# “The Knowledge Library”

#### Knowledge for All, without Barriers…

##### An Initiative by: Kausik Chakraborty.
14/09/2024 6:44 PM

# “The Knowledge Library”

Knowledge for All, without Barriers……….

# The Knowledge Library

## What s the Bayes’ Theorem?

Bayes’ theorem—also known as Bayes’ rule and Bayes’ law—is an intuitive algorithm mathematicians use to calculate probability. It takes its name from the statistician Reverend Thomas Bayes, who published the first instance of the mathematical law in the eighteenth century.

The theorem works by taking into account the probability of events on their own as well as two events occurring in conjunction with each other. By calculating all this information together, you can get a better handle on what causes certain events to occur and why. You can use it as a means to predict future events as well.

## The Formula for the Bayes’ Theorem

When you take all the variables into account, the Bayes theorem formula looks like this:
P(A|B) = P(B/A)P(A) / P(B).

Your numerator is the probability of event B given event A multiplied by the probability of event A occurring on its own. You then divide this by the denominator of the probability of event B occurring on its own. Once you’re finished with these calculations, you’ll have the probability of event A given event B has already occurred.

## 4 Key Elements to Bayes’ Theorem

To put the Bayes’ rule into practice, you must include the essential elements. Use these four variables for your Bayesian forecasting:

1. P(A): As you attempt to make statistical inferences, you need to start with the probability of one key event occurring. Thomas Bayes, the theorem’s namesake, called this P(A), or the probability of event A occurring. For instance, suppose you want to create a probability distribution about the efficacy of pregnancy tests. P(A) could stand for the likelihood of attaining a positive test result in general.

2. P(B): Bayes’ theorem tests the joint or inverse possibility of two separate events. In addition to P(A), you’ll also need to track the probability of event B occurring. Suppose P(A) stands for positive pregnancy test results. P(B) could then stand in for the probability of attaining a true positive result rather than a false positive.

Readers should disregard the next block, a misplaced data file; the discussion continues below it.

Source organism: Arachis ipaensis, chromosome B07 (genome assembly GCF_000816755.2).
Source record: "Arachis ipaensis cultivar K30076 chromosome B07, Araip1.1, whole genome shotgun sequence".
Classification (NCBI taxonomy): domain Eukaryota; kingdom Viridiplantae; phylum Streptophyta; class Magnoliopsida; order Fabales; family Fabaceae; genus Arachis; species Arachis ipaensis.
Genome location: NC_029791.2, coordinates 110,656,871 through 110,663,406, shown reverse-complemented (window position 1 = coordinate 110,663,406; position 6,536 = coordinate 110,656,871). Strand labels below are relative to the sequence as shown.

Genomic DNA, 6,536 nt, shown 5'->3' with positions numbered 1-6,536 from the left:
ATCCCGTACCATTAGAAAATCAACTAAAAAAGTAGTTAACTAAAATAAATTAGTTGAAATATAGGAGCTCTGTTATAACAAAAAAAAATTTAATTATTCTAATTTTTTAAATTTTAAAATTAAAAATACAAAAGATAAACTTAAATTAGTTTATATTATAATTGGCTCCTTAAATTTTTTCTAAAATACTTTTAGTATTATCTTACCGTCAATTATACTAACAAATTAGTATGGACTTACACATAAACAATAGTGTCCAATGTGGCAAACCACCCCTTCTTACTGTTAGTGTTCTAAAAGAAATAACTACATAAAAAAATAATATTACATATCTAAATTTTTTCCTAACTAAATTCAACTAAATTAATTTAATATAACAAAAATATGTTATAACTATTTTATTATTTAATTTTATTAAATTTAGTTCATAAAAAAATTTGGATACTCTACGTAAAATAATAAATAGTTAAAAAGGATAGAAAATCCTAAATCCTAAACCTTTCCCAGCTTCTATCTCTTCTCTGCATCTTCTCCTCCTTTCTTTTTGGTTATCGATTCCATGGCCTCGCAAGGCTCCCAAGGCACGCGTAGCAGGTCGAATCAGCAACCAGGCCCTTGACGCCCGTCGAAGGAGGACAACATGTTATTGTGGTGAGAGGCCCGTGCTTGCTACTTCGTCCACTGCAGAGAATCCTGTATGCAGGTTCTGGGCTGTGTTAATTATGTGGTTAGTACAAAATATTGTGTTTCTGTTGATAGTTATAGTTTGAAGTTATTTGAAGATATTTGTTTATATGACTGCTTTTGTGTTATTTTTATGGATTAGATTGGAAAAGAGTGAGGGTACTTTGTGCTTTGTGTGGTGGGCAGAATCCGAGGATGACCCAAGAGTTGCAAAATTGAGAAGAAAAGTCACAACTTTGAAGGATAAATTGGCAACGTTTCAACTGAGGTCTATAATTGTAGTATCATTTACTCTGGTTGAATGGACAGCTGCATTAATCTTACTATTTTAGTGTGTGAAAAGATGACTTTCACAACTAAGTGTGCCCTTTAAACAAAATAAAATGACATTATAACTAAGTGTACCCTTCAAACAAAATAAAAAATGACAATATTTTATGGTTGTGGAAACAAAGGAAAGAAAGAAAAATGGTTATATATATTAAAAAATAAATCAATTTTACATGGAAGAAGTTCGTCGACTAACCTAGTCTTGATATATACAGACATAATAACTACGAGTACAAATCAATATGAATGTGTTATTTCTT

3. P(A|B): By tracking the prior probability of an event, you’re also able to gain insight into the joint probability of other events occurring. P(A|B) stands for the probability of event A occurring given event B has already occurred. In other words, you would compare the true positive rate of event B against the probability of obtaining any kind of positive result (true or false) on a pregnancy test.

4. P(B|A): To obtain posterior probability, reverse the prior variable and look at the probability of event B given event A already happened. This takes the prior knowledge you gained from P(A|B) and puts it in reverse. You would compare the probability of obtaining a true positive given the fact a person obtained a positive result in general in this example.

## Why is the Bayes’ Theorem Used?

Bayes’ theorem is a formula you can use to calculate the conditional probability of an event. When it comes to a definition of a conditional probability, think of the following: the probability of event A occurring given the fact event B has already occurred. In other words, Bayes’ theorem helps you pinpoint the probability of one thing happening if a related thing happens prior to it.

You can use Bayes’ theorem to test the probability of a hypothesis coming to fruition in an experiment or a situation. For even more precise predictions, you can utilize other elements of probability theory in conjunction with Bayesian inferences to determine how likely it is for certain events to occur.

## 3 Examples of Bayes’ Theorem in Action

Bayesian statistics has plenty of real-world applications. Consider these three Bayes’ theorem examples in action:

1. Cancer risk: Suppose you want to make an inference about a person’s likelihood of getting breast cancer. Through the application of Bayes’ theorem, you can compare medical test results and percentages against each other to come to a more concrete conclusion about how likely specific groups or individuals are to suffer from the ailment.

2. Drug testing: When it comes to drug testing, positive tests and negative results can be deceptive at times. Bayesian analysis allows you to compare false negative and false positive rates against the likelihood of obtaining a true negative or true positive result. This, in turn, can help drug testing manufacturers deduce how they can improve their tests when they study the circumstances most likely to cause false results.

3. Machine learning: Event A is as important as event B in Bayesian inference, and this is as true in machine learning as it is in any other arena. Artificial intelligence professionals train computers to utilize Bayesian inferences to comb through random variables and calculate the total probability of specific events occurring. As computers gain new evidence about probability, they become more sophisticated in their understanding of statistics.